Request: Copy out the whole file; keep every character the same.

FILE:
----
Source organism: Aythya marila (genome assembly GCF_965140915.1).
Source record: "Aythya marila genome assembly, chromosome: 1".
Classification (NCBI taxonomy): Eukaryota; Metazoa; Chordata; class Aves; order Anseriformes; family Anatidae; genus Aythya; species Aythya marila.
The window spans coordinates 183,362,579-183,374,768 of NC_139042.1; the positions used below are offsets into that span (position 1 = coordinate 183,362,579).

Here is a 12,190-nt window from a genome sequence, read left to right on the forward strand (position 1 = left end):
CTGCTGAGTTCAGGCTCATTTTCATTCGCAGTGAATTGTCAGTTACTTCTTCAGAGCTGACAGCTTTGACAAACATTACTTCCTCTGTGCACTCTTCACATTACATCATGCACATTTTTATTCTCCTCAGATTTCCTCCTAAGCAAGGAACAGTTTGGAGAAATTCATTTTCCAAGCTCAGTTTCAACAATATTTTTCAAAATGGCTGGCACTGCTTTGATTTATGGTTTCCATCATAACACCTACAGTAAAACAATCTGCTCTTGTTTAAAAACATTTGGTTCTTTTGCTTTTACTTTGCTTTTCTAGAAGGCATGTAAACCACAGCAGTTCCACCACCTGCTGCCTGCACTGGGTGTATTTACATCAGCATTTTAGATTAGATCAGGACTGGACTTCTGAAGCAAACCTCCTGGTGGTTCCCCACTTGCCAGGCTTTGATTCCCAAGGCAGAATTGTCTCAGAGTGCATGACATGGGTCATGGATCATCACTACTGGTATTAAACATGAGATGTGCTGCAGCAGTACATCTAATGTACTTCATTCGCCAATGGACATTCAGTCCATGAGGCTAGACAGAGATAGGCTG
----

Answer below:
Source organism: Aythya marila (genome assembly GCF_965140915.1).
Source record: "Aythya marila genome assembly, chromosome: 1".
Classification (NCBI taxonomy): Eukaryota; Metazoa; Chordata; class Aves; order Anseriformes; family Anatidae; genus Aythya; species Aythya marila.
The window spans coordinates 183,362,579-183,374,768 of NC_139042.1; the positions used below are offsets into that span (position 1 = coordinate 183,362,579).

Here is a 12,190-nt window from a genome sequence, read left to right on the forward strand (position 1 = left end):
CTGCTGAGTTCAGGCTCATTTTCATTCGCAGTGAATTGTCAGTTACTTCTTCAGAGCTGACAGCTTTGACAAACATTACTTCCTCTGTGCACTCTTCACATTACATCATGCACATTTTTATTCTCCTCAGATTTCCTCCTAAGCAAGGAACAGTTTGGAGAAATTCATTTTCCAAGCTCAGTTTCAACAATATTTTTCAAAATGGCTGGCACTGCTTTGATTTATGGTTTCCATCATAACACCTACAGTAAAACAATCTGCTCTTGTTTAAAAACATTTGGTTCTTTTGCTTTTACTTTGCTTTTCTAGAAGGCATGTAAACCACAGCAGTTCCACCACCTGCTGCCTGCACTGGGTGTATTTACATCAGCATTTTAGATTAGATCAGGACTGGACTTCTGAAGCAAACCTCCTGGTGGTTCCCCACTTGCCAGGCTTTGATTCCCAAGGCAGAATTGTCTCAGAGTGCATGACATGGGTCATGGATCATCACTACTGGTATTAAACATGAGATGTGCTGCAGCAGTACATCTAATGTACTTCATTCGCCAATGGACATTCAGTCCATGAGGCTAGACAGAGATAGGCTG